If you would like to avoid this, use the default LdapRecord\Models\Entry model, which provides no objectclass constraints on queries.


To retrieve the direct ancestors of a model, call the ancestors() constraint on a retrieved model:

$ou = OrganizationalUnit::find('ou=Accountants,ou=Users,dc=local,dc=com');

$ancestors = $ou->ancestors()->get();

The above example will execute a listing on your LDAP directory in the distinguished name dc=local,dc=com. This effectively pulls the ancestors of the model.


To retrieve the siblings of a model, call the siblings() constraint on a retrieved model:

$ou = OrganizationalUnit::find('ou=Accountants,ou=Users,dc=local,dc=com');

$siblings = $ou->siblings()->get();

The above example will execute a listing on your LDAP directory in the distinguished name ou=Users,dc=local,dc=com. This effectively pulls the siblings of the model. The current model will also be included in the resulting collection.


To retrieve the descendants of a model, call the descendants() constraint on a retrieved model:

$ou = OrganizationalUnit::find('ou=Accountants,ou=Users,dc=local,dc=com');

$descendants = $ou->descendants()->get();

The above example will execute a listing on your LDAP directory in the distinguished name ou=Accountants,ou=Users,dc=local,dc=com. This effectively pulls the descendants of the model.

Refreshing Models

To re-retrieve a new model from your directory, call the fresh() method. Doing so will not affect the existing instance you already have:

$user = User::where('cn', '=', 'jdoe')->first();

$freshUser = $user->fresh();

If you would like to re-retrieve the existing model, call the refresh() method. This will re-retrieve the models attributes from the directory:

$user = User::where('cn', '=', 'jdoe')->first();



When you query your models, returned results will be contained inside of a LdapRecord\Query\Collection. The Collection class directly extends Laravel's collection. Be sure to check out its documentation for all of the available helpful methods.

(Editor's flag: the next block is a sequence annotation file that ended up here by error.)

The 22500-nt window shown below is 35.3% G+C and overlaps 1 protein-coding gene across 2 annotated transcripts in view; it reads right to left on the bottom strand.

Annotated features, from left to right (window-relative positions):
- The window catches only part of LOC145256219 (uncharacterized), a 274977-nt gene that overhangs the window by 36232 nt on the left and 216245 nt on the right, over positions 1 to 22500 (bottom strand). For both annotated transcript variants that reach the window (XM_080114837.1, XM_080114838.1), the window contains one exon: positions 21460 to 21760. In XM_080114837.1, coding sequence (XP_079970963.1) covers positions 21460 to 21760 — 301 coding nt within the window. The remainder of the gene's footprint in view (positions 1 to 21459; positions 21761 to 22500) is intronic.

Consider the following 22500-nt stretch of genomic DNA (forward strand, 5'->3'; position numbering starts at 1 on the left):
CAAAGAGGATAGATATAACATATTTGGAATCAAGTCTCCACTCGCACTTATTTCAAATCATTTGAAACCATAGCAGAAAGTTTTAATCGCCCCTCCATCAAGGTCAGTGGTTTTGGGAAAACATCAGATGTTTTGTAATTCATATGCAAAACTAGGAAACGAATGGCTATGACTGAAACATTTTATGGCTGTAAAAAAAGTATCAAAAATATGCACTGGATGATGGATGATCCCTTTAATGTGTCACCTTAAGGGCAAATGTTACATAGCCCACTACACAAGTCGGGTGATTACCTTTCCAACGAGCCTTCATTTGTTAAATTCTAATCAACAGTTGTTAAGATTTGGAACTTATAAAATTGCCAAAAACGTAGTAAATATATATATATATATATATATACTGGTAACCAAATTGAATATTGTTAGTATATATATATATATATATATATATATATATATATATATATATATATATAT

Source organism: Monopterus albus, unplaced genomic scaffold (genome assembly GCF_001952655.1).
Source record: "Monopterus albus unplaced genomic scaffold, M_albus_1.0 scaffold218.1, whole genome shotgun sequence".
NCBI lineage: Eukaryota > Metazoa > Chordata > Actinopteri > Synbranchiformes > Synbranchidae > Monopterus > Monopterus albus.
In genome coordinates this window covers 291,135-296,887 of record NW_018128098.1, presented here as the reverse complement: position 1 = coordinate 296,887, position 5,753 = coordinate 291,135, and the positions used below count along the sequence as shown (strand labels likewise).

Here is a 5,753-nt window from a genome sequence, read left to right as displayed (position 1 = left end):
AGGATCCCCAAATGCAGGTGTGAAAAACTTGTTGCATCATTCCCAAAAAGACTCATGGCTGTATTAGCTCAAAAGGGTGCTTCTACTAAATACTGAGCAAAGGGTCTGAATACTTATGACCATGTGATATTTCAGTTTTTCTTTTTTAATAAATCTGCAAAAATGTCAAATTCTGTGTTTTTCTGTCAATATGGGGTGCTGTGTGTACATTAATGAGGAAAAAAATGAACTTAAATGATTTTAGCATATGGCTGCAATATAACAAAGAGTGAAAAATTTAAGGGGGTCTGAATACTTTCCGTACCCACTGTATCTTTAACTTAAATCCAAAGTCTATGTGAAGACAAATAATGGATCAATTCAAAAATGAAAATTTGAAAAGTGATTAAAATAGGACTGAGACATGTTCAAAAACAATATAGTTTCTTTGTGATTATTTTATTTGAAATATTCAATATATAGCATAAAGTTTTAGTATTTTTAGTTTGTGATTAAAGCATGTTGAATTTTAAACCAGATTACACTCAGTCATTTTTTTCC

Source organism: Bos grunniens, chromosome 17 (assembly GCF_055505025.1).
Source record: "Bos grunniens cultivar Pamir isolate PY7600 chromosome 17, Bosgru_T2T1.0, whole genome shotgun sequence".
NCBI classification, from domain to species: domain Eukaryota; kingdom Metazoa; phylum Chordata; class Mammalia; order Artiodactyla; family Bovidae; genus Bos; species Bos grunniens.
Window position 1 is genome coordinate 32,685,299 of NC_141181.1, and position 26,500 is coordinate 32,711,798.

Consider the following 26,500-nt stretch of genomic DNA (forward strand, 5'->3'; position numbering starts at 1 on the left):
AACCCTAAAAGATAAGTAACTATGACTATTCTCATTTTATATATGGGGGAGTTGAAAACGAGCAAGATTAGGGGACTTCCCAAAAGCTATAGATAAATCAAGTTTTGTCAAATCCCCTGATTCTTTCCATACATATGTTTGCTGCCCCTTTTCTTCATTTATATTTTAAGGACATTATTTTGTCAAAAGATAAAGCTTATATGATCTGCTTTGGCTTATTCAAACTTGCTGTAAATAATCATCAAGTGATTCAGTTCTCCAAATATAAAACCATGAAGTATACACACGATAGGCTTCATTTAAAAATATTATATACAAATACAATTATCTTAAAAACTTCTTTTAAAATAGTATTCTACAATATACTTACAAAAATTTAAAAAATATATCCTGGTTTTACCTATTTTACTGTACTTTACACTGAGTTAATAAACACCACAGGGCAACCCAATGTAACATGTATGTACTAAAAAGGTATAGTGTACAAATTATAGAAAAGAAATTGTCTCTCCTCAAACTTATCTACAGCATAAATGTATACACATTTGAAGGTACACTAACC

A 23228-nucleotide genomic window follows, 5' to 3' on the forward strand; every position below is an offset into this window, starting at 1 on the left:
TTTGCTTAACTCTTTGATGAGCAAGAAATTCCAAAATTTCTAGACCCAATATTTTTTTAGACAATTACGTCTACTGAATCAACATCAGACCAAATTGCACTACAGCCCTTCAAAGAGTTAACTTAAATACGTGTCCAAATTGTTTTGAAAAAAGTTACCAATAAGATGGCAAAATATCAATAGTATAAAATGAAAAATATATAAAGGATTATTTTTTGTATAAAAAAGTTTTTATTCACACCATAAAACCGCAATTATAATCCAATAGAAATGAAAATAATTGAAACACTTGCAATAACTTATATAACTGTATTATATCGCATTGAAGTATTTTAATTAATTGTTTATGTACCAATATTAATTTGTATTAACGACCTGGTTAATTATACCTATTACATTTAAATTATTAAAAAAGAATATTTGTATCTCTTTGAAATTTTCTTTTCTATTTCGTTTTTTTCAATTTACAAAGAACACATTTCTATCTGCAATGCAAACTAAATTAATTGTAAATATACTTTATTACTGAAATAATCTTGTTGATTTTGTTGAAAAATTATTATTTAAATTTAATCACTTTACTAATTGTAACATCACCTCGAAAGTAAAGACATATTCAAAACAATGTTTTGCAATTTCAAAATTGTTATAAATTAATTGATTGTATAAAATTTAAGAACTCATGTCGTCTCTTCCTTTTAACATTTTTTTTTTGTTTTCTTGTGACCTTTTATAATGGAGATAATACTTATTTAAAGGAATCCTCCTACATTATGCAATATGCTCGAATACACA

$users = User::get();

$usersWithEmail = $users->filter(function (User $user) {
    return $user->hasAttribute('mail');

Retrieving Single Models

If you would like to retrieve a single model from your directory, you can utilize a variety of methods. Here is a list and usage of each:

findBy($attributeName, $attributeValue)
// Retrieve the first model of a global LDAP search...
$user = User::first();

// Retrieve a model by its distinguished name...
$user = User::find('cn=John Doe,dc=acme,dc=org');

// Retrieve the first model that matches the attribute...
$user = User::findBy('cn', 'John Doe');

// Retrieve the first model that matches an array of ANR attributes...
$user = User::findByAnr('John Doe');

// Retrieve a model by its object guid...
$user = User::findByGuid('bf9679e7-0de6-11d0-a285-00aa003049e2');

Not Found Exceptions

Occasionally you may want to throw an exception if a specific record you're looking for cannot be found on your directory. You can substitute the above methods with OrFail() variants:

findByOrFail($attributeName, $attributeValue)
try {
    // Retrieve the first model of a global LDAP search or fail...
    $user = User::firstOrFail();

    // Retrieve a model by its distinguished name or fail...
    $user = User::findOrFail('cn=John Doe,dc=acme,dc=org');

    // Retrieve the first model that matches the attribute or fail...
    $user = User::findByOrFail('cn', 'John Doe');

    // Retrieve the first model that matches an array of ANR attributes or fail...
    $user = User::findByAnrOrFail('John Doe');

    // Retrieve a model by its object guid or fail...
    $user = User::findByGuidOrFail('bf9679e7-0de6-11d0-a285-00aa003049e2');
} catch (\LdapRecord\Models\ModelNotFoundException $e) {
    // One of the models could not be located...

Creating & Updating Models


Before we begin it is paramount to know that LDAP objects require a Distinguished Name to be created successfully in your LDAP directory. LdapRecord will always attempt to generate a Distinguished Name for models that do not have one upon save. In addition, some LDAP objects require more attributes to be set for successful creation.

For example, to create a User object in Active Directory, the cn (Common Name) attribute is required. If you do not set this attribute, an exception will be thrown upon saving your LDAP model. For another example, OrganizationlUnit's must have the ou attribute set.

LdapRecord cannot validate this for you as LDAP objects differ widely in their attribute requirements.

To create a new record in your directory, create a new model instance and call the save() method. Upon calling save(), if no Distinguished Name is set on a new model, one will be generated based on your configured base_dn that you have set inside your connections configuration:

$conn = new Connection([
    // ...
    'base_dn' => 'dc=local,dc=com',